If you try to apply a template to every unique situation it comes off as stale and uninspired. Eventually, that will apply to your brand.

Instead, get the information you need to personalize the interaction and offers to the person on the receiving end. Better yet, make it an interactive experience for your prospect.

–          The benefits you outline have nothing to do with their situation

This follows on the heels of using plug and play templates. You can’t effectively offer someone a product or service unless you know the benefits that matter to them.

It’s the old features vs benefits debate.

The easiest way to be salesy is to talk about benefits that your prospect could care less about.

I got an email the other day about Instagram marketing for KyLeads. It talked about a thousand and one benefits. They didn’t matter because we don’t on growing an Instagram presence anytime soon.

The pitch had nothing to do with my situation, came off as salesy, and got deleted.

At the very least, your message should be clear of the three qualities I just outlined. Now, let’s focus on being the opposite of salesy – selling like a human.

In addition to understanding the importance of being the opposite of salesy and selling like a human, it’s essential to tailor your message and benefits to your audience’s specific needs and interests.

For instance, if you’re targeting individuals or businesses looking to expand their social media presence, such as increasing Instagram followers, your marketing pitch should revolve around the benefits that directly address this goal.

Avoiding generic benefits and focusing on Instagram-specific advantages will resonate more with your target audience and make your message compelling, avoiding the risk of being perceived as sales or irrelevant.

Embrace authentic salesmanship by understanding your audience’s needs. Avoid generic pitches and focus on addressing their aspirations.

Connect on a human level, especially when pitching Instagram growth, showcasing how real and engaged followers can unlock new opportunities.

Listen, when it comes to tapping into the power of Instagram influencers, you gotta keep it real. Like, for real for real. These influencers didn’t just fall off the turnip truck – they’ve built legit communities of diehard fans by keeping things authentic and connecting on a human level.

So if you try to slide in with some cookie-cutter BS sales pitch, their people are gonna sniff that out from a mile away.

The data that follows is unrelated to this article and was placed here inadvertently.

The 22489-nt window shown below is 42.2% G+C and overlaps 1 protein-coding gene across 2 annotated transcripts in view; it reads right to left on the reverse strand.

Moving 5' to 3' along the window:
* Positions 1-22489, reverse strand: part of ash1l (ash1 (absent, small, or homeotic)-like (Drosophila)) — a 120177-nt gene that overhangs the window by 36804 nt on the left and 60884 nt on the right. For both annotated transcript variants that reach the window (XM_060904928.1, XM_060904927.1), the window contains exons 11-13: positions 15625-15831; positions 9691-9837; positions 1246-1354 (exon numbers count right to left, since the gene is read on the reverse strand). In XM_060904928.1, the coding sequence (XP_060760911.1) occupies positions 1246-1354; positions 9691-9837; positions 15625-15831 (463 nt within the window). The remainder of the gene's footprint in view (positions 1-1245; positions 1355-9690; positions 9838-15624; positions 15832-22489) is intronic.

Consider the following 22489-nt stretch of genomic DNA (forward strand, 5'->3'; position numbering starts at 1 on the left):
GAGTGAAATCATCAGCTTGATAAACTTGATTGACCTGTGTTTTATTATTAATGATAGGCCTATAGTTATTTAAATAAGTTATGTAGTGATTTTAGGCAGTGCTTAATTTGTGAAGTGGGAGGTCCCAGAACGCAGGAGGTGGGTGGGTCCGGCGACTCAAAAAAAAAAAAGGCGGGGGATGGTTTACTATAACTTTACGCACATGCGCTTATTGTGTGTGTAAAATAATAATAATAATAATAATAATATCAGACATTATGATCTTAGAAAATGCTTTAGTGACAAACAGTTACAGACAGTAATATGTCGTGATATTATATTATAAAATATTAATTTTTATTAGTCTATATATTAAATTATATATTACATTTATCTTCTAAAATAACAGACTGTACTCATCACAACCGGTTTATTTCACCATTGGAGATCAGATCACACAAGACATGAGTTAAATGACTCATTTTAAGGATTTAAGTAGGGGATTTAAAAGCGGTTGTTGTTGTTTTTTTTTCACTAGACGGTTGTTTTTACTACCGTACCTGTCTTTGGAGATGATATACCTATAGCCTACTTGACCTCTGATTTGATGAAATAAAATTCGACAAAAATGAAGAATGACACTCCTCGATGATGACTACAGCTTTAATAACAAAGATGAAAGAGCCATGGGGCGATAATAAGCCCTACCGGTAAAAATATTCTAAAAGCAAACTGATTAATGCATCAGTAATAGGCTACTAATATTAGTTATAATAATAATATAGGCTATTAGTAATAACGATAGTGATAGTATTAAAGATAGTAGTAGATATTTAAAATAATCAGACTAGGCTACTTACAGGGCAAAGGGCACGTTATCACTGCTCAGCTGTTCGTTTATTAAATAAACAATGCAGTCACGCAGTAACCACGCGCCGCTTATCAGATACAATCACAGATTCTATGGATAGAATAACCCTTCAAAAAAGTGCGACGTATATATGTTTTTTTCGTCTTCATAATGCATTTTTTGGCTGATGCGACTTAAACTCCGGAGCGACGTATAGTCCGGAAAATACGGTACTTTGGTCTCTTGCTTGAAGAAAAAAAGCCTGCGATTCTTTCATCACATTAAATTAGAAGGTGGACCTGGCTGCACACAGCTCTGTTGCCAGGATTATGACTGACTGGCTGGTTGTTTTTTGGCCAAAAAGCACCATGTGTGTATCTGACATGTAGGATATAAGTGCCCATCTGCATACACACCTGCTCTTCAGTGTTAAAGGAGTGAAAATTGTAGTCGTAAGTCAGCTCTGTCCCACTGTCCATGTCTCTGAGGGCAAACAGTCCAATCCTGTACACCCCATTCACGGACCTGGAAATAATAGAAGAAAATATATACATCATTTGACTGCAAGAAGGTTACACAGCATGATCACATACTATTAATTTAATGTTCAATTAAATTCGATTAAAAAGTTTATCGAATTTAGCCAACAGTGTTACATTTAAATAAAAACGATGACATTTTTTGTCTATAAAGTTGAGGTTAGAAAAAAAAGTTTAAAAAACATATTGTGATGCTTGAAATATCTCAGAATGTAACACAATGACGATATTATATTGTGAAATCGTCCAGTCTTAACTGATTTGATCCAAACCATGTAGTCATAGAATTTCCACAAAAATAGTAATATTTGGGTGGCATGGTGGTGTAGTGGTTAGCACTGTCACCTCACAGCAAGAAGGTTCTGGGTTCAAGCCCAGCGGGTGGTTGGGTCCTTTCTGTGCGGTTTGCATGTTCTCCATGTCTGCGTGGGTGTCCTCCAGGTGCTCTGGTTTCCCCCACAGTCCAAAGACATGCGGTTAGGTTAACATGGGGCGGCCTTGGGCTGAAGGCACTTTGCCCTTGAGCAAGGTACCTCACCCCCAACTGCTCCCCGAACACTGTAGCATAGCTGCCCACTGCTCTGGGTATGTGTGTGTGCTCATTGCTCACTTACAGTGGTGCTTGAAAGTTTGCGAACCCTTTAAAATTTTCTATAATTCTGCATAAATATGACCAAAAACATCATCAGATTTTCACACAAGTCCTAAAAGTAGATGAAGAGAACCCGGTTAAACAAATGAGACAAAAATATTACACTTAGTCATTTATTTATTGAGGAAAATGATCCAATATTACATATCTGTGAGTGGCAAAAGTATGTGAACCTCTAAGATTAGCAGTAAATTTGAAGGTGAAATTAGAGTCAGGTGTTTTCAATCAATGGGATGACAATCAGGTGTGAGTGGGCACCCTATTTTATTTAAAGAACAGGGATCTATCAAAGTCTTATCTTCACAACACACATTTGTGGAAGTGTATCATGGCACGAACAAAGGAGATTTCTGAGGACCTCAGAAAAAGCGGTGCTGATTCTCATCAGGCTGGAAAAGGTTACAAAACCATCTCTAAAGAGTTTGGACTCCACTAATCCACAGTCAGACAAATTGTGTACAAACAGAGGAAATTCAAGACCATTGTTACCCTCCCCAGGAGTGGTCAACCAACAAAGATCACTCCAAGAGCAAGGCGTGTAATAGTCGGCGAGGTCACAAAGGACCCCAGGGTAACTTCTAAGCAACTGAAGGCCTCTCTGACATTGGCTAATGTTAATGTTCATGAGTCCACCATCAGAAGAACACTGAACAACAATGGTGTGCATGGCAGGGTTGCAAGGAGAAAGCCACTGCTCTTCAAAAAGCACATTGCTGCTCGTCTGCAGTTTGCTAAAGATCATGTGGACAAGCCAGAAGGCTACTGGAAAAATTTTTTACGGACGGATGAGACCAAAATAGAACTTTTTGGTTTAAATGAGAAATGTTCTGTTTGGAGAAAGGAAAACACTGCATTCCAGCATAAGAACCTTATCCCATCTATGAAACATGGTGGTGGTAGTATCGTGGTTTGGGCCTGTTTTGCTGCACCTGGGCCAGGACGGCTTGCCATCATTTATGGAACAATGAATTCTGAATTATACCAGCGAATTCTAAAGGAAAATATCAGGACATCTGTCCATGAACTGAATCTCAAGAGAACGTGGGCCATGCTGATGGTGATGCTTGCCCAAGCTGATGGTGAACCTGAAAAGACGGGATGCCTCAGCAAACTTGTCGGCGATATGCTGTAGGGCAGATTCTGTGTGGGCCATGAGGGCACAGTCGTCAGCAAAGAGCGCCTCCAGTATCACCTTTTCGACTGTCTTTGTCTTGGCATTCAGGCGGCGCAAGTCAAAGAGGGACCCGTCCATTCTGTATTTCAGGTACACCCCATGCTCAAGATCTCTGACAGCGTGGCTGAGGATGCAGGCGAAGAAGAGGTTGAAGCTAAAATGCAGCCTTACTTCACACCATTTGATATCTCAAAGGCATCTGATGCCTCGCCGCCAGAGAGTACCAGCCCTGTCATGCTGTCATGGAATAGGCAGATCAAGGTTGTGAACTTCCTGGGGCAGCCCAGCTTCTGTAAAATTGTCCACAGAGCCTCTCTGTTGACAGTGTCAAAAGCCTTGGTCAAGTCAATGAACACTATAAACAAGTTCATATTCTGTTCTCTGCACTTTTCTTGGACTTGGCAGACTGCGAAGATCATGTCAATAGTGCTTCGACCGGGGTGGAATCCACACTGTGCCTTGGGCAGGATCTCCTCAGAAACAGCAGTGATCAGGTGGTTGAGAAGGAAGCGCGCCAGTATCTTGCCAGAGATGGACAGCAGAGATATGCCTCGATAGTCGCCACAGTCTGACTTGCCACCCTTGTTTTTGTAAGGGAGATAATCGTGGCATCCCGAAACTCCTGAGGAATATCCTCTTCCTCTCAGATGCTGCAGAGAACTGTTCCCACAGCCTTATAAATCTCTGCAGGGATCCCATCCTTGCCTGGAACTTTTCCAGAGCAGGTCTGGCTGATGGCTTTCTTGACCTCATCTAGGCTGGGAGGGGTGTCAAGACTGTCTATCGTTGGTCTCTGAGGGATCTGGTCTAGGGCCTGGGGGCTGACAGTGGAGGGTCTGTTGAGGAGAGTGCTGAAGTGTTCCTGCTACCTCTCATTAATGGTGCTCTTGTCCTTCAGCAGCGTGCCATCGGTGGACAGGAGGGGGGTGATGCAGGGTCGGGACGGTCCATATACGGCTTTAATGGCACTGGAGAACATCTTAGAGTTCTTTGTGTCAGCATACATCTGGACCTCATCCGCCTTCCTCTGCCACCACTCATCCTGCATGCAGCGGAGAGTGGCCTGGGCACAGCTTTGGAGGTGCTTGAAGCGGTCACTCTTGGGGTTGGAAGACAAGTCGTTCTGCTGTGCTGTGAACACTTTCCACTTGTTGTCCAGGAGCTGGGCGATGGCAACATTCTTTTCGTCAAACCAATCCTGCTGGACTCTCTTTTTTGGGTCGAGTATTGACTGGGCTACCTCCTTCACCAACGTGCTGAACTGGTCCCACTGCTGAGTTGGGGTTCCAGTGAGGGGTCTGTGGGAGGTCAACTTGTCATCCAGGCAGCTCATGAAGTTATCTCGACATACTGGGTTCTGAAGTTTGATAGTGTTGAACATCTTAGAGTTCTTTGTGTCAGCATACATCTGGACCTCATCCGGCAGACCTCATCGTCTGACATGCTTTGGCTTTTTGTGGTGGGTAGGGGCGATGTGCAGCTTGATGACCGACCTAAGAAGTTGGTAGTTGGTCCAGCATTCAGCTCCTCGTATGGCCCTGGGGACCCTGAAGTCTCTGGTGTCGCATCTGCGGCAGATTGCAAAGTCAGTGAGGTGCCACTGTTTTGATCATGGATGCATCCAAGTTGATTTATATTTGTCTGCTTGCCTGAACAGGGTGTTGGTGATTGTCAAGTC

Focus on serving others

There’s a quote attributed to Zig Ziglar:

You can get everything in life you want if you will just help enough other people get what they want.

It’s an apt description of how to go about selling. When you only keep yourself in mind, you come off as salesy. Your messages come from a place of selfishness and people pick up on that.

Let’s say you’re an expert on dating and have helped a lot of your friends find love. When you come to them and ask for a testimonial or to share their story what do you think they would do? Of course, they would say yes.

You’ve helped them and the principle of reciprocity says you have money in your moral piggybank.

Apart from that, if your goal is to serve the people who call themselves your customers, you look at it as more than selling a product. You focus on selling a solution to their problem. You don’t sell email marketing software, you sell a solution that helps them engage with their customers and build revenue. This is called solution selling and it has wide applications.

KyLeads is a piece of software that helps you capture more leads, send better messages, and improve, the customer experience. In other words, it prevents you from being salesy. We could have decided to only use ads to drive traffic to high converting landing pages. People would’ve signed up and been happy with what they got.

Instead, we’re building a blog that’s actually useful for our audience. We write on topics directly related to our business like this one on quiz questions. We also write on topics that are useful for our audience as a whole like this one on the startup narrative.

Why do you think that is? Why do we create resources, blog posts, and tools to help our audience for free? It’s because we’re coming from a place of service as opposed to a place of selfishness.

Charity water is the best example of coming from a place of service. Their mission is to bring safe water to millions of people around the world. It may seem strange if you’re in an industrialized nation. You can drink water directly from the tap.

Charity wataer is the opposite of salesy

In many parts of the world, clean water is a serious challenge. To date, they’ve raised 250 million dollars and 100% of public donations go to the people who need it.

Zappos wrote the book on service. They’re an Ecommerce brand that was bought for over a billion dollars by Amazon. They offer free returns and shipping, have had customer service calls for over eight hours, and seem to genuinely love what they do.

zappos image of return policy

Listen to the people you’re selling to

Your people are always telling you what they want and what matters to them. They leave comments on your blog, share your social media updates, and reach out to you.